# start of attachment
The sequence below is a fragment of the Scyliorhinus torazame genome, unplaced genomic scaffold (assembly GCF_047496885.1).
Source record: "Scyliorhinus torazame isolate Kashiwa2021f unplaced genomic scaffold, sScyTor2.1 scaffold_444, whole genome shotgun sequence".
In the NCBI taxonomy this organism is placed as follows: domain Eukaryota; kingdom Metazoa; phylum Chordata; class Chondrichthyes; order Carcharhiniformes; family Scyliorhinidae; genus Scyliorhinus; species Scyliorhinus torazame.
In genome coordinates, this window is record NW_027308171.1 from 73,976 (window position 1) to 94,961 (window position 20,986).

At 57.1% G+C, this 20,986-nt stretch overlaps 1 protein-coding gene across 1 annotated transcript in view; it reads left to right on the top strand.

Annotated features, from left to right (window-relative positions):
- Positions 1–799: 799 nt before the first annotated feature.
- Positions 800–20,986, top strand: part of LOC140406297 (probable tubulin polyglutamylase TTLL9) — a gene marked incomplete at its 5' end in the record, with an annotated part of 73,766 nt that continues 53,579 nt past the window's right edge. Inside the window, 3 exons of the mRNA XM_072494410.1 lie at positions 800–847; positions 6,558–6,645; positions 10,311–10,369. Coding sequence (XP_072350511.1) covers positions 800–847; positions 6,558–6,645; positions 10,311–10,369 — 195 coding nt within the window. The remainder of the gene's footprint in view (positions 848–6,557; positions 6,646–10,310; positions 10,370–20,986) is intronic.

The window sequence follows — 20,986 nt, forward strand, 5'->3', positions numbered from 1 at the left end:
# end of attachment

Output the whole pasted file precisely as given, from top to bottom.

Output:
The sequence below is a fragment of the Scyliorhinus torazame genome, unplaced genomic scaffold (assembly GCF_047496885.1).
Source record: "Scyliorhinus torazame isolate Kashiwa2021f unplaced genomic scaffold, sScyTor2.1 scaffold_444, whole genome shotgun sequence".
In the NCBI taxonomy this organism is placed as follows: domain Eukaryota; kingdom Metazoa; phylum Chordata; class Chondrichthyes; order Carcharhiniformes; family Scyliorhinidae; genus Scyliorhinus; species Scyliorhinus torazame.
In genome coordinates, this window is record NW_027308171.1 from 73,976 (window position 1) to 94,961 (window position 20,986).

At 57.1% G+C, this 20,986-nt stretch overlaps 1 protein-coding gene across 1 annotated transcript in view; it reads left to right on the top strand.

Annotated features, from left to right (window-relative positions):
- Positions 1–799: 799 nt before the first annotated feature.
- Positions 800–20,986, top strand: part of LOC140406297 (probable tubulin polyglutamylase TTLL9) — a gene marked incomplete at its 5' end in the record, with an annotated part of 73,766 nt that continues 53,579 nt past the window's right edge. Inside the window, 3 exons of the mRNA XM_072494410.1 lie at positions 800–847; positions 6,558–6,645; positions 10,311–10,369. Coding sequence (XP_072350511.1) covers positions 800–847; positions 6,558–6,645; positions 10,311–10,369 — 195 coding nt within the window. The remainder of the gene's footprint in view (positions 848–6,557; positions 6,646–10,310; positions 10,370–20,986) is intronic.

The window sequence follows — 20,986 nt, forward strand, 5'->3', positions numbered from 1 at the left end: